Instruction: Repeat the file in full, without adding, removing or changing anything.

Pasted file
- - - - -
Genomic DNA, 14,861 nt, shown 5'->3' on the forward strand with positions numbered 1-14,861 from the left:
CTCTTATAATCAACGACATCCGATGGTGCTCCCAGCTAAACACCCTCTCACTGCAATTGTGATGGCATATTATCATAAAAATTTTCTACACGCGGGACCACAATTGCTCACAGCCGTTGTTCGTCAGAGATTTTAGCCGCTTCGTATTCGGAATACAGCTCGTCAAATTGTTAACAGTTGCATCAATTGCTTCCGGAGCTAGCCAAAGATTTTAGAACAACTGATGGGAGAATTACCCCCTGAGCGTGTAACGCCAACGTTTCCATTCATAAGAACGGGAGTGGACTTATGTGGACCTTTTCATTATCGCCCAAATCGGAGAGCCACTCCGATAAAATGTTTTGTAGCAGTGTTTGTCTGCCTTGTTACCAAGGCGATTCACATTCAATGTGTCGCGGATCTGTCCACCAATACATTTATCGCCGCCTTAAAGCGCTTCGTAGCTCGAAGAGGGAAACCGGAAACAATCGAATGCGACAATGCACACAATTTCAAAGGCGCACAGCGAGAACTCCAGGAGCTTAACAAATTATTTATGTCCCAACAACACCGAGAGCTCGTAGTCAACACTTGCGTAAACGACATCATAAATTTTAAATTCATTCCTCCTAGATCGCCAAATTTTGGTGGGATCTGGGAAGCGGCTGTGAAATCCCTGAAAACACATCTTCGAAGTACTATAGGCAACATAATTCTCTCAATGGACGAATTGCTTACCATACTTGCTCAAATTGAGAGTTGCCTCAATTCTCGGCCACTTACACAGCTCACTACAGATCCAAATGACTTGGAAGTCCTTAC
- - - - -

Genomic DNA, 14,861 nt, shown 5'->3' on the forward strand with positions numbered 1-14,861 from the left:
CTCTTATAATCAACGACATCCGATGGTGCTCCCAGCTAAACACCCTCTCACTGCAATTGTGATGGCATATTATCATAAAAATTTTCTACACGCGGGACCACAATTGCTCACAGCCGTTGTTCGTCAGAGATTTTAGCCGCTTCGTATTCGGAATACAGCTCGTCAAATTGTTAACAGTTGCATCAATTGCTTCCGGAGCTAGCCAAAGATTTTAGAACAACTGATGGGAGAATTACCCCCTGAGCGTGTAACGCCAACGTTTCCATTCATAAGAACGGGAGTGGACTTATGTGGACCTTTTCATTATCGCCCAAATCGGAGAGCCACTCCGATAAAATGTTTTGTAGCAGTGTTTGTCTGCCTTGTTACCAAGGCGATTCACATTCAATGTGTCGCGGATCTGTCCACCAATACATTTATCGCCGCCTTAAAGCGCTTCGTAGCTCGAAGAGGGAAACCGGAAACAATCGAATGCGACAATGCACACAATTTCAAAGGCGCACAGCGAGAACTCCAGGAGCTTAACAAATTATTTATGTCCCAACAACACCGAGAGCTCGTAGTCAACACTTGCGTAAACGACATCATAAATTTTAAATTCATTCCTCCTAGATCGCCAAATTTTGGTGGGATCTGGGAAGCGGCTGTGAAATCCCTGAAAACACATCTTCGAAGTACTATAGGCAACATAATTCTCTCAATGGACGAATTGCTTACCATACTTGCTCAAATTGAGAGTTGCCTCAATTCTCGGCCACTTACACAGCTCACTACAGATCCAAATGACTTGGAAGTCCTTAC